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Hillary and Jeb on the struggling American worker

Presidential front-runners take aim at wage growth, hours

Hillary Clinton and Jeb Bush.
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Hillary Clinton and Jeb Bush.

Main Street is looking ahead to the second half, and business owners aren't feeling very optimistic, according to new data. U.S. small-business confidence fell in June to its lowest level in more than a year amid forecasts of weaker profits and a softening labor market.

The June report comes a day after Democratic presidential front-runner Hillary Clinton unveiled the outlines of her economic plan. She focused on protecting workers and wages, and called out the sharing economy as a potential factor in dampened wage growth. And last week, Republican presidential candidate Jeb Bush said Americans need to work longer hours to boost economic growth.

In many ways, the focus on hours worked and wages highlight the patchwork of jobs or short-term gigs that many Americans have cobbled together since the Great Recession. And for those workers who have managed to find full-time jobs, the bulk of employment growth since the downturn has focused on lower-wage industries and positions that don't always pay the minimum wage.

Politicians are focusing on traditional Main Street issues because they're "waking up to the fact that we have had 30 years of wage stagnation," said Tom Kochan, professor at MIT Sloan School of Management. And the contract worker trend emerged before the recession and "accelerated" even after the the recession ended, Kochan added.

The reality of the new American worker is "enhanced levels" of part-time jobs that still don't have the cushion of health-care coverage or retirement benefits, said Gary Burtless, senior fellow in economic studies at the Brookings Institution.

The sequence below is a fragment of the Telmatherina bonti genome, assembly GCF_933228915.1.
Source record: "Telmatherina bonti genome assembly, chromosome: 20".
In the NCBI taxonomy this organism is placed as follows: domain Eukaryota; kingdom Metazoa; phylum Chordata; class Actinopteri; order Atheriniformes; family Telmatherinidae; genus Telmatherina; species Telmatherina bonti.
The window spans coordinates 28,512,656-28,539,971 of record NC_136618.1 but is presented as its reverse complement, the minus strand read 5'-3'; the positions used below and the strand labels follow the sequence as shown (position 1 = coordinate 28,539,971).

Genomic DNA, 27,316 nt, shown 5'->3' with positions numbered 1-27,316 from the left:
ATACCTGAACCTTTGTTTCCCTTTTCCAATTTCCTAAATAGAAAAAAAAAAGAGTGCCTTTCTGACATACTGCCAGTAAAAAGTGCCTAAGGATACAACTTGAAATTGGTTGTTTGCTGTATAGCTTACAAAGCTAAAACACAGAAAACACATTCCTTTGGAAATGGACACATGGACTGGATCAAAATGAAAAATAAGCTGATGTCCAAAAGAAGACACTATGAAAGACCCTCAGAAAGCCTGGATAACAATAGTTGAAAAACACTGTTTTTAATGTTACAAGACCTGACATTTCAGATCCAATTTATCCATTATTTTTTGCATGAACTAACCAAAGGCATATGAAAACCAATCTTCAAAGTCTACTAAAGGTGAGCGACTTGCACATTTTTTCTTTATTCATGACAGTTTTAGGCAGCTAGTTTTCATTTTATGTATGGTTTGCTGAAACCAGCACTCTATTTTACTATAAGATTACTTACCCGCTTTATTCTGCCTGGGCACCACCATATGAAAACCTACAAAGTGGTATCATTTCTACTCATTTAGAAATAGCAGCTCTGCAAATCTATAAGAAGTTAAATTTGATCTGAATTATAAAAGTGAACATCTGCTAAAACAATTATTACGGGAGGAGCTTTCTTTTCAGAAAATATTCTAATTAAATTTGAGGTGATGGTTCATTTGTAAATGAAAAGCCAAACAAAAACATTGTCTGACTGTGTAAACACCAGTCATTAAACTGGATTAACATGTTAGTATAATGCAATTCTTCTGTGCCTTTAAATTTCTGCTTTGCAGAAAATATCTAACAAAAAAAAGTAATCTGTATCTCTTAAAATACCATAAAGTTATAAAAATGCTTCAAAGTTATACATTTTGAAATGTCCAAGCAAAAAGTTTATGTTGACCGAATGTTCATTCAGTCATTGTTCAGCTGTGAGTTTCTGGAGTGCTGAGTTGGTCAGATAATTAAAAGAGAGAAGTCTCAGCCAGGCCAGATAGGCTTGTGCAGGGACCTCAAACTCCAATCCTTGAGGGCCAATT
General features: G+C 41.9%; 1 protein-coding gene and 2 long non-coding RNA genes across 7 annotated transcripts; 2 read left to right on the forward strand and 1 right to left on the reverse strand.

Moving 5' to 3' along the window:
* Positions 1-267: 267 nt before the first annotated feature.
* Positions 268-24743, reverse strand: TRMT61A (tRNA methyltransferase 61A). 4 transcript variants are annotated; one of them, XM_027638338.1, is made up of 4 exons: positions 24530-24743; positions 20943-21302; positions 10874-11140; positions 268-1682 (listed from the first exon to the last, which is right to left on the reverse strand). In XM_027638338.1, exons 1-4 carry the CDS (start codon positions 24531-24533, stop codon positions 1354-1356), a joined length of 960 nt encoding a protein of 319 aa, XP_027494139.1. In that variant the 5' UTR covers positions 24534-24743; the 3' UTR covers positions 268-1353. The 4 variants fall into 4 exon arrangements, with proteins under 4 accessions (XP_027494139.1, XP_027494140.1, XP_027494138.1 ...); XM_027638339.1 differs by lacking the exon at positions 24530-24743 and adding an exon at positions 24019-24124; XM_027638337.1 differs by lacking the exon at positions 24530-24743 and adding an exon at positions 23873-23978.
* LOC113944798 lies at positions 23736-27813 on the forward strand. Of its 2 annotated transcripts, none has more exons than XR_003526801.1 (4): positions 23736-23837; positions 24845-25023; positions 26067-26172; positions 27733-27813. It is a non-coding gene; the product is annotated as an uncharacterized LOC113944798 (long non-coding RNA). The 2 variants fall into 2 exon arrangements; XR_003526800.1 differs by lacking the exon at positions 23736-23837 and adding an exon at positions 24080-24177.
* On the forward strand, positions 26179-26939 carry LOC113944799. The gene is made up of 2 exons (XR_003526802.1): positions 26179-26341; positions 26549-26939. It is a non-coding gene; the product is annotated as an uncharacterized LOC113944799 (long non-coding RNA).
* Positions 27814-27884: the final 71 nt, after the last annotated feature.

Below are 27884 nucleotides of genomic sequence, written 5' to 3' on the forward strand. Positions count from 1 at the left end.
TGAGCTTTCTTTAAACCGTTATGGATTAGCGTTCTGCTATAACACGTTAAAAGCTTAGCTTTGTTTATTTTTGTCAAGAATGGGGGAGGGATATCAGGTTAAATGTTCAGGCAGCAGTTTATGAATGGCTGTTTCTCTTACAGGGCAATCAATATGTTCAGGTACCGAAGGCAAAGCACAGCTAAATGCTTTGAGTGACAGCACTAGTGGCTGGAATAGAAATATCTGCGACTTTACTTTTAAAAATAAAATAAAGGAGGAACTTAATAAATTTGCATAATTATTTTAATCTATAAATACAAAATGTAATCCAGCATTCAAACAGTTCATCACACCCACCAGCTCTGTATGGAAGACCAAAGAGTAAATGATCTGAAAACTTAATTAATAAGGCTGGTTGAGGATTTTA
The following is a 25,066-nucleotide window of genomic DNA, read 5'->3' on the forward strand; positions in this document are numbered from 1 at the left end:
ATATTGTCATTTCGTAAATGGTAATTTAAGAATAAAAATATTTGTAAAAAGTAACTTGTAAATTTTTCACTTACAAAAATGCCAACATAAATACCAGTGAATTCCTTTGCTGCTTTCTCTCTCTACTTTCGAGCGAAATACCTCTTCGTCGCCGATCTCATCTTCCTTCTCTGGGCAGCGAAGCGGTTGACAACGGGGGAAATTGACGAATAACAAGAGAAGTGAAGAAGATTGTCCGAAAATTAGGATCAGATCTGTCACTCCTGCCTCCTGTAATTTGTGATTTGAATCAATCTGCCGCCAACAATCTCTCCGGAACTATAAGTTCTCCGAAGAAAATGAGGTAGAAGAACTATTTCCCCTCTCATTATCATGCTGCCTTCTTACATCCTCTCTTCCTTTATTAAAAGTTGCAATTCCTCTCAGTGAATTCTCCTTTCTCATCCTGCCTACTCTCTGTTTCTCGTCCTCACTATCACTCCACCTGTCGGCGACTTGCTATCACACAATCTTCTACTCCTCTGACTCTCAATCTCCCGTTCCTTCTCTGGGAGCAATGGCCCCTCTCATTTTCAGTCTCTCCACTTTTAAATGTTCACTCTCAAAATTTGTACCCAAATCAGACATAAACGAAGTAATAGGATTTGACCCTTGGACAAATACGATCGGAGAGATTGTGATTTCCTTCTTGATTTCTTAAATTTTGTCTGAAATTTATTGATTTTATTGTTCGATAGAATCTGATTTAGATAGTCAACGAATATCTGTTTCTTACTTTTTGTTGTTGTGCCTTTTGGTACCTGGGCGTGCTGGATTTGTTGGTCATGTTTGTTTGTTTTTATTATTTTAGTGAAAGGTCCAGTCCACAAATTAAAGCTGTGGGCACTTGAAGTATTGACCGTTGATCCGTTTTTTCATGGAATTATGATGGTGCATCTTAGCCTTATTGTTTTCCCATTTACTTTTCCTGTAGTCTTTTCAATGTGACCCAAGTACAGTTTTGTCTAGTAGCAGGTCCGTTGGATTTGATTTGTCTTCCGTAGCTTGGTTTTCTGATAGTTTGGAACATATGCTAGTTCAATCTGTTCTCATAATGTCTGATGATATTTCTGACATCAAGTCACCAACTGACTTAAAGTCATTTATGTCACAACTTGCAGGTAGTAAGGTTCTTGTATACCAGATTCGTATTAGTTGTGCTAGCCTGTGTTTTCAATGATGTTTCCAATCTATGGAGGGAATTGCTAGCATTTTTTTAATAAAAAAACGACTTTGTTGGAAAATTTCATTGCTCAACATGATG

At a speech unveiling her economic policy agenda for the first time at the New School in Manhattan, Clinton took a shot at the sharing economy, which connects freelancers with available work largely through independent contract work. The message aligns with congressional Democrats, who are pushing for a $12 minimum wage by 2020, and President Barack Obama's recent proposal to extend overtime payment to more white-collar workers.

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"This on-demand or so called gig economy is creating exciting opportunities and unleashing innovation, but it's also raising hard questions about workplace protections and what a good job will look like in the future," Clinton said.

The presidential candidate also vowed to call out companies that incorrectly categorize workers to pay them less income. "I'll crack down on bosses that exploit employees by misclassifying them as contractors, or even steal their wages," she said.

Meanwhile last week in Manchester, New Hampshire, Bush said Americans should have the chance to work longer hours. "People need to work longer hours and through their productivity, gain more income for their families," he said.

And without more hours worked and higher pay, Main Street America could be less optimistic going forward. The National Federation of Independent Business optimism index fell 4.2 points to 94.1 last month, its lowest level in more than a year. Measured another way, the reading is the biggest month-over-month decline in more than 2½ years, or since November 2012.

Nine of the NFIB index's 10 components fell in June including declines in spending plans and expectations for earnings. While not a recessionary signal, the reading is "not supportive of an optimistic view of growth in the second half," according to the NFIB.

More lower-paying jobs

Meanwhile as the "gig" economy grows, even workers who have managed to secure full-time positions haven't seen their wages soar.

There are now 1.2 million fewer jobs in mid- and higher-wage industries than there were before the Great Recession, according to data from the National Employment Law Project. In contrast, there are 2.3 million more jobs in lower-wage sectors than before the recession.

Between 2009 and 2013, wages declined in many lower-wage occupations that often don't pay minimum wage including retail salespersons, cashiers, waiters, restaurant cooks and home health aides, according to NELP data.

“No matter your political leanings, the wage issue has been with us since 1980—we just really aren’t getting wage growth for those low-wage workers," said Kochan of MIT.

Some cities and states, meanwhile, have moved to independently lift the minimum wage above the current federal level of $7.25 an hour.

"As we approach the election and more states and cities have acted on their own, politicians realize they have to do something about it,” Kochan said.